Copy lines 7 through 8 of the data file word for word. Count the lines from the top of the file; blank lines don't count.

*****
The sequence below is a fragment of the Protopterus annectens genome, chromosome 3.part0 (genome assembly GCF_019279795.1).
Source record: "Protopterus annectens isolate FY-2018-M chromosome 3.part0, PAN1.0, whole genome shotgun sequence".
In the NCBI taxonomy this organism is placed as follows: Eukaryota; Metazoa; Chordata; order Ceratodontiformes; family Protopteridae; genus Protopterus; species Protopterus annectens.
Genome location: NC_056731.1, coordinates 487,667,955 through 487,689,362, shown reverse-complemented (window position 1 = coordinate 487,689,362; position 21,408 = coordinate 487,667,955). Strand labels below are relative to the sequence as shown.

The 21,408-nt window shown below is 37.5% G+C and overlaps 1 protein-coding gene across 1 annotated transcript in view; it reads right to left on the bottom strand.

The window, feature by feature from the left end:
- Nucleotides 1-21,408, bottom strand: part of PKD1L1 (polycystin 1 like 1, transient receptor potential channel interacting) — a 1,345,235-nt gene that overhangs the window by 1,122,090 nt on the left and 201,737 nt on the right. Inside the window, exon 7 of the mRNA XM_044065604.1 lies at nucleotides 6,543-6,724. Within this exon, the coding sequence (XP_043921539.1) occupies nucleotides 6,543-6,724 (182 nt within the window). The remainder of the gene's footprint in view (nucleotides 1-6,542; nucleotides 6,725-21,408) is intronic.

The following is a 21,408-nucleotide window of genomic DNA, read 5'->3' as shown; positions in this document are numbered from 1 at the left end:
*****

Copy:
- Nucleotides 1-21,408, bottom strand: part of PKD1L1 (polycystin 1 like 1, transient receptor potential channel interacting) — a 1,345,235-nt gene that overhangs the window by 1,122,090 nt on the left and 201,737 nt on the right. Inside the window, exon 7 of the mRNA XM_044065604.1 lies at nucleotides 6,543-6,724. Within this exon, the coding sequence (XP_043921539.1) occupies nucleotides 6,543-6,724 (182 nt within the window). The remainder of the gene's footprint in view (nucleotides 1-6,542; nucleotides 6,725-21,408) is intronic.

The following is a 21,408-nucleotide window of genomic DNA, read 5'->3' as shown; positions in this document are numbered from 1 at the left end: